Straw bale gardening 'a lazy gardener's delight'
If spring brings thoughts of plump, juicy red tomatoes but you are limited on space and/or time, you might want to try straw bale gardening. Candy Parks experimented with this unique way to grow plants last summer and harvested tomatoes into Sept...
If spring brings thoughts of plump, juicy red tomatoes but you are limited on space and/or time, you might want to try straw bale gardening.
Candy Parks experimented with this unique way to grow plants last summer and harvested tomatoes into September.
"It's so simple," Candy said. "You don't have to prep a garden, there's no weeding, you control the moisture and the plants are far enough above the ground to stop blight."
The deer stayed away too, although when Candy found her chickens chipping away at the fruit, she quickly wrapped the plants with chicken wire to keep the two-legged critters out.
Another plus, she said, is the "garden" was near the house so she paid more attention to the plants.
Candy discovered the idea in "Mother Earth News" and did some more "research" on Web sites.
To start, Candy purchased six straw bales locally. It takes about a week to prepare them, so you need to buy the bales about a week before you are ready to set your plants out.
She located the straw bales close to the house, but in a spot where they would get full sun.
Next, she wrapped wire over the twine around the bales and said she was glad she did. By the end of the season, the twine underneath rotted from being soaked with water.
Seeing what happened to the twine, she cautions that if you locate your straw bales on a deck, a layer of plastic underneath should protect the wood from a similar fate.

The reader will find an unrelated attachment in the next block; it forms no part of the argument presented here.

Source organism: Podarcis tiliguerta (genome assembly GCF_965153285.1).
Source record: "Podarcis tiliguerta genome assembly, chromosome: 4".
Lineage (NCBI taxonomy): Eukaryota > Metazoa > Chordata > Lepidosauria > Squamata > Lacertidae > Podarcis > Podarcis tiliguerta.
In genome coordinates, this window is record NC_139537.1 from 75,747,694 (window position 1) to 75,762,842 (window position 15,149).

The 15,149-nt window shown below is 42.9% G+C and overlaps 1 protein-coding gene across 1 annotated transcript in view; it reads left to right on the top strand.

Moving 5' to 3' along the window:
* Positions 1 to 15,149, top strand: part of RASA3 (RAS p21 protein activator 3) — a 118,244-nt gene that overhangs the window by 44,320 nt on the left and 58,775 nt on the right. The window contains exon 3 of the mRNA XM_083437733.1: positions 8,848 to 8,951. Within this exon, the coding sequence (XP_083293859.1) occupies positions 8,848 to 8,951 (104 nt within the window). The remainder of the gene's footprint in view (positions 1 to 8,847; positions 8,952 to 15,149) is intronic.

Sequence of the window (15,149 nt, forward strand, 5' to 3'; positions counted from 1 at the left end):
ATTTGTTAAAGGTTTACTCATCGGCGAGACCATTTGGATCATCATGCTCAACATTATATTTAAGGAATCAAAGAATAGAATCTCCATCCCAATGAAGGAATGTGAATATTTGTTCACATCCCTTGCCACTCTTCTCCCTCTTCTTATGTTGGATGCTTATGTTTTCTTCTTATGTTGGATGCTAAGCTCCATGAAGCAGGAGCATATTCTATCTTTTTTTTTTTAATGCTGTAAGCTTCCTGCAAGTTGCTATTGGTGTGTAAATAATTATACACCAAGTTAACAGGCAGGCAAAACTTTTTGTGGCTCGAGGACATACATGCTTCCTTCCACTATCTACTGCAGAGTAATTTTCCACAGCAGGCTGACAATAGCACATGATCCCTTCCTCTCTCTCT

The next step was to cut 8-inch holes in the bales. The plants grow so large that two per bale are enough.
"We went through two saw blades trying to cut the holes," Candy said. Her partner Deni helped at this point. He used a chainsaw, which not only did the work quickly, it produced a nice bunch of mulch Candy saved to top the soil she placed around her plants.
Bales located and wrapped and holes prepared, Candy saturated the straw every day for five days using a sprayer at the end of a garden hose. The first day, the water ran right through them but after that, it started collecting, she said.
The last two days she watered the bales and added Miracle-Gro, mixed according to directions, in a gallon milk jug.
Candy then used a good quality potting soil to fill the holes she had prepared, planted her tender tomato plants, added the straw mulch and watered the plants well.
All summer, she watered the plants once a day unless it rained and once a week added a gallon of Miracle-Gro per bale.
She had purchased tomato cages, but they weren't large enough for her fast-growing plants. She replaced the cages with stakes and when she added the chicken wire later, that helped hold up the plants as well.
Candy's tomatoes grew to be at least 6 feet tall. "They reached to the porch roof," she said.
She harvested dozens of tomatoes from her dozen plants. Because they were near the house and wrapped with chicken wire, she said it was easy to pin plastic over them when she thought it might frost, and she was still picking tomatoes in September.
"Every one ripened on the vine," Candy said.
From the good experience, she had, Candy believes any above ground plant could be grown in a straw bale garden: peppers, eggplant and even flowers like pansies could flourish.
A straw bale garden in a wheelbarrow would look rustic and produce, too, she added.
"It is a lazy gardener's delight," Candy said, "and you could put your straw bale garden virtually anywhere."